Phosphorus-filled nanobrick wall multilayer thin film eliminates polyurethane melt dripping and reduces heat release associated with fire

Upon exposure to fire (or other forms of extreme heat), polyurethane decomposes into polyol and isocyanate components, which form highly flammable melt-pools and release volatile, toxic gases. Typical layered-silicate polymer nanocomposites combat fire in the condensed phase, where the MMT platelets strengthen the fire blocking residue and provide a shield heat. Thermal shielding afforded by these ~30 nm thick films was solely provided by the presence of the inorganic clay platelets. In the present study, it only takes 4 TL of the PSP/PAH/MMT nanobrick wall assembly (< 3 wt% coating addition) to cut the pkHRR of polyether-based PU by 54.8%. TL coatings (< 20 nm thick). Most thin films prepared via layer-by-layer assembly use an even number of deposited layers, which adds to the uniqueness of the present three-component nanocoating. This trilayer deposition, which combines two common flame-retarding mechanisms (thermal shielding clay and intumescing PAH/PSP) in a single coating system sequence, allows the polymeric component to play a more active role in the FR behavior of the traditional nanobrick wall architecture. There is now additional ability to tailor the properties of this new class of environmentally-benign FR treatment. These thin, water-based nanocoatings proved a tremendous opportunity to protect the complex substrates found in upholstered furniture, clothing and the transportation industry.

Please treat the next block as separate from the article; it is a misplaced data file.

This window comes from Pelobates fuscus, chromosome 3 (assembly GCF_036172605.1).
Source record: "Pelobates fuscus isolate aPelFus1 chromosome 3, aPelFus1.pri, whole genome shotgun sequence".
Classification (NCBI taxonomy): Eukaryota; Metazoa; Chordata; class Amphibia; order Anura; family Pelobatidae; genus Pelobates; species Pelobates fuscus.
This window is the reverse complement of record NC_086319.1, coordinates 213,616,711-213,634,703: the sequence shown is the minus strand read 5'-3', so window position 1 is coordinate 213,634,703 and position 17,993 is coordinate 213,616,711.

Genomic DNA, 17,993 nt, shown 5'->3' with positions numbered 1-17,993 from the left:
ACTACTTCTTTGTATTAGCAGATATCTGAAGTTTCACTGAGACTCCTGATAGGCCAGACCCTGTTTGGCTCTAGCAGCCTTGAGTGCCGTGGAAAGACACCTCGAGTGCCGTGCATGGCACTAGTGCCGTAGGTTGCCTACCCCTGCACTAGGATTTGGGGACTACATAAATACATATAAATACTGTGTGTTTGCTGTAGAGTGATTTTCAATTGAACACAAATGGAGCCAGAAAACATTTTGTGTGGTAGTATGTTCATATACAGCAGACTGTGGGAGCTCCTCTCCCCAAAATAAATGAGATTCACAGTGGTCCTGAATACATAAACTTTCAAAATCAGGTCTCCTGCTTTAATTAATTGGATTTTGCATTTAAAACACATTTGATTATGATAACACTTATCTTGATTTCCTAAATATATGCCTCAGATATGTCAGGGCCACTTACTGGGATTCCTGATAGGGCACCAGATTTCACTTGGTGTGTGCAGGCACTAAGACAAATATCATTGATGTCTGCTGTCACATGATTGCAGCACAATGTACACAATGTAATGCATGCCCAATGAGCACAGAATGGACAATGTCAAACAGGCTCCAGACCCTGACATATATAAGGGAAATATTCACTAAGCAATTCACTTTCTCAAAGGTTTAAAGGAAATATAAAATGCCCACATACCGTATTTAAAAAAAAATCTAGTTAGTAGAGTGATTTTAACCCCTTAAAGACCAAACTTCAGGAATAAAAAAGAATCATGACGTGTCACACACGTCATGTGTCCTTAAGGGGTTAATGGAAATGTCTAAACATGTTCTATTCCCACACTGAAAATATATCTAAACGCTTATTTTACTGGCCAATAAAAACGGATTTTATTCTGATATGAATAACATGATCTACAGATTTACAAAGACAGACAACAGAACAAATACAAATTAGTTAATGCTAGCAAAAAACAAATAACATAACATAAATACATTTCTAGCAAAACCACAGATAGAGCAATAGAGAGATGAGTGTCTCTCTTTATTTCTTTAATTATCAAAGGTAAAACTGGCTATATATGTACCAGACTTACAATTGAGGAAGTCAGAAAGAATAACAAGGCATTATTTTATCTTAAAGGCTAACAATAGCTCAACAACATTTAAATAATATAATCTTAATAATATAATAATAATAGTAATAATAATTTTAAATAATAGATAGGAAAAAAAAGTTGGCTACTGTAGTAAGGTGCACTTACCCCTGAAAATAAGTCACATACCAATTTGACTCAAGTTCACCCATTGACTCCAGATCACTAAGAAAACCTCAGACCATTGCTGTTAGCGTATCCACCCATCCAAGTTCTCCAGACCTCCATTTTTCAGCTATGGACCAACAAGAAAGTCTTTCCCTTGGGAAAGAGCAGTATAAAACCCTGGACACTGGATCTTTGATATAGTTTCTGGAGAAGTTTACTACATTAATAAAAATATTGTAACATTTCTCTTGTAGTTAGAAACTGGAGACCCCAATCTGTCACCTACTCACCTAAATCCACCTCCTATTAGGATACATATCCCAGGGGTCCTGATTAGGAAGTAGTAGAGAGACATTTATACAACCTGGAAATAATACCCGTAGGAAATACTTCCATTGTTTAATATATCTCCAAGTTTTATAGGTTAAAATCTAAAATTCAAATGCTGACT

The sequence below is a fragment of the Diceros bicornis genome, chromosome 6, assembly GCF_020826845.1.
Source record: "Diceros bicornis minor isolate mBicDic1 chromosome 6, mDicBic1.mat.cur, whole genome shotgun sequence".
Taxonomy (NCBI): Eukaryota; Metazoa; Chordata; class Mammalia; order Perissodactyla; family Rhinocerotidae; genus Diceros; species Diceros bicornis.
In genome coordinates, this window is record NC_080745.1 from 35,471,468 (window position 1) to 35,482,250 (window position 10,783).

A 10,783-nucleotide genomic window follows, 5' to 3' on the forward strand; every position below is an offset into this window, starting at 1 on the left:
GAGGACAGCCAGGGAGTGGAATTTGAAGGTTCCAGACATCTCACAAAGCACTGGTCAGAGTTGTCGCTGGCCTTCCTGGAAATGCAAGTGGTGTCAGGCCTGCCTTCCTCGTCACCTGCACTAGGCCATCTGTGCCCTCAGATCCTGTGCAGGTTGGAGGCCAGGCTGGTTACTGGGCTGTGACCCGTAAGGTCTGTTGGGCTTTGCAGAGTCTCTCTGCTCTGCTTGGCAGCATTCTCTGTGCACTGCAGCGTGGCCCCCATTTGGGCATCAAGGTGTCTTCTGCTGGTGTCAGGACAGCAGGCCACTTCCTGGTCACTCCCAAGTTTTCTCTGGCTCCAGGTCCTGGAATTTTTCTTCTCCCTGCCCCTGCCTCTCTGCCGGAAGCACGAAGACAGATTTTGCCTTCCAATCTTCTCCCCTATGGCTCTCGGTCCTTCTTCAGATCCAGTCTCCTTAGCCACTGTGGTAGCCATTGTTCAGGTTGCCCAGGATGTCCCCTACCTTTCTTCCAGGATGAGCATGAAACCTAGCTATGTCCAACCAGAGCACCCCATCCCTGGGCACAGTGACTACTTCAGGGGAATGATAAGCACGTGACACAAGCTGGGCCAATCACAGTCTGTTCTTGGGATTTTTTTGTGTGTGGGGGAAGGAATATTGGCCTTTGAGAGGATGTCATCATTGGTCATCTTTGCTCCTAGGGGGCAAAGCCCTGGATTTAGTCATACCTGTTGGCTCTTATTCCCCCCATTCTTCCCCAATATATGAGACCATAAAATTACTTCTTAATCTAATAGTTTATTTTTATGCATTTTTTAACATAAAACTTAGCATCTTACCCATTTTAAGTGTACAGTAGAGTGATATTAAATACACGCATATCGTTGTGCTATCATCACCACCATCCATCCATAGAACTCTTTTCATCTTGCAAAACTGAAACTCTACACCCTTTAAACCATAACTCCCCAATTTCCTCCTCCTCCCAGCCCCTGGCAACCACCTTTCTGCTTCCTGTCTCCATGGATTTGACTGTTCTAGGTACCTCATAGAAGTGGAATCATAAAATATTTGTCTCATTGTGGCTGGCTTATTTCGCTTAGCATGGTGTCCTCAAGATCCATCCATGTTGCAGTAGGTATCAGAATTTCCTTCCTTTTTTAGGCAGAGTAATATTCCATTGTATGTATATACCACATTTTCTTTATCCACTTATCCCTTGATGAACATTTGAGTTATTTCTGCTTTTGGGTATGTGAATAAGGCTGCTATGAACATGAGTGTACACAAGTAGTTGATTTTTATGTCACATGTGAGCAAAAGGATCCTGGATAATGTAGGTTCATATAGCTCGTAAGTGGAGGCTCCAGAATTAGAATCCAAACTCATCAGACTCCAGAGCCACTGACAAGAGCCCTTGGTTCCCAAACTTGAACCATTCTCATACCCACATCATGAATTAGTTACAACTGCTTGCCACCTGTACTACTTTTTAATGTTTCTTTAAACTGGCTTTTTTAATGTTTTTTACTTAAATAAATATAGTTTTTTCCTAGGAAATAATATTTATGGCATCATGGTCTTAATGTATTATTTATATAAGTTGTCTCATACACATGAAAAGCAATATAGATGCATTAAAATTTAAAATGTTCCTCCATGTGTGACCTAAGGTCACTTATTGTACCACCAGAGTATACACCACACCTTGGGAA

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Cain, AA; Nolen, CR; Li, YC; Davis, R; Grunlan, JC;  Polym. Degrad Stab.201398 (12), 2645-2652.

Published in Polymer Degradation and Stability 2013 / Thin Films